Picks and Pans Review: Crossroads
updated 09/14/1992 AT 01:00 AM EDT
•originally published 09/14/1992 AT 01:00 AM EDT
Robert Urich is the quintessential TV star: handsome, likable, durable, bland. Though he has spent hundreds of onscreen hours over the last two decades with his face locked in that trademark determined, squinty-eyed scowl, it's a nonthreatening anger—you can tell Urich is 'mad at some slimy miscreant or grave injustice, not at you.
Metaphysics meets family values in his ninth network series, a sort of video version of Zen and the Art of Motorcycle Maintenance. Urich plays Johnny Hawkins, a man of part-Native American extraction, a reformed drinker who drops his career as a star Manhattan prosecutor to take off across the country on a vintage motorcycle with his long-estranged, resentful juvenile-delinquent son (Dalton James).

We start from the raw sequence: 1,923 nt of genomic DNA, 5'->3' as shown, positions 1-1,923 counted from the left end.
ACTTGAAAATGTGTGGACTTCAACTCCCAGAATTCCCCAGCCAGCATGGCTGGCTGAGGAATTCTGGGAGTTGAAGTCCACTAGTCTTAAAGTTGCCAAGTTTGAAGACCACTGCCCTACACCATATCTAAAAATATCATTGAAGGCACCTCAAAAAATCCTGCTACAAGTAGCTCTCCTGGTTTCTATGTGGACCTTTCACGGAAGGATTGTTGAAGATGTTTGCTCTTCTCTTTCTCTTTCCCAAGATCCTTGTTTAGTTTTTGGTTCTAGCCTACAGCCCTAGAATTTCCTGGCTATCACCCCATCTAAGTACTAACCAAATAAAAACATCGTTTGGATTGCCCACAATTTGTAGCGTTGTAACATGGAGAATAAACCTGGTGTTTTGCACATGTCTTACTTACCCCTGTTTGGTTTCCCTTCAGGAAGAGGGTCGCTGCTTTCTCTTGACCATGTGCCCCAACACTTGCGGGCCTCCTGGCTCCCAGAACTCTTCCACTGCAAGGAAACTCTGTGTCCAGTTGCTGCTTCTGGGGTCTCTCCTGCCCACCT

Along the highways and byways, they meet colorful characters, while learning about life and each other. (If you're getting a Michael Landon-ish glow, you're right on track.) The pilot is worth watching for a lovely performance by Roberts Blossom as a landlocked Missouri farmer who has always dreamed about sailing the seven seas and who has been building a boat in his barn for 37 years.
This is one warm, wholesome drama. Actually, warm is overstating it by a few degrees. Tepid is more like it. Urich's presence alone should draw some viewers, but probably not enough to keep this show afloat for long in its regular slot on Saturdays at 9 P.M. ET.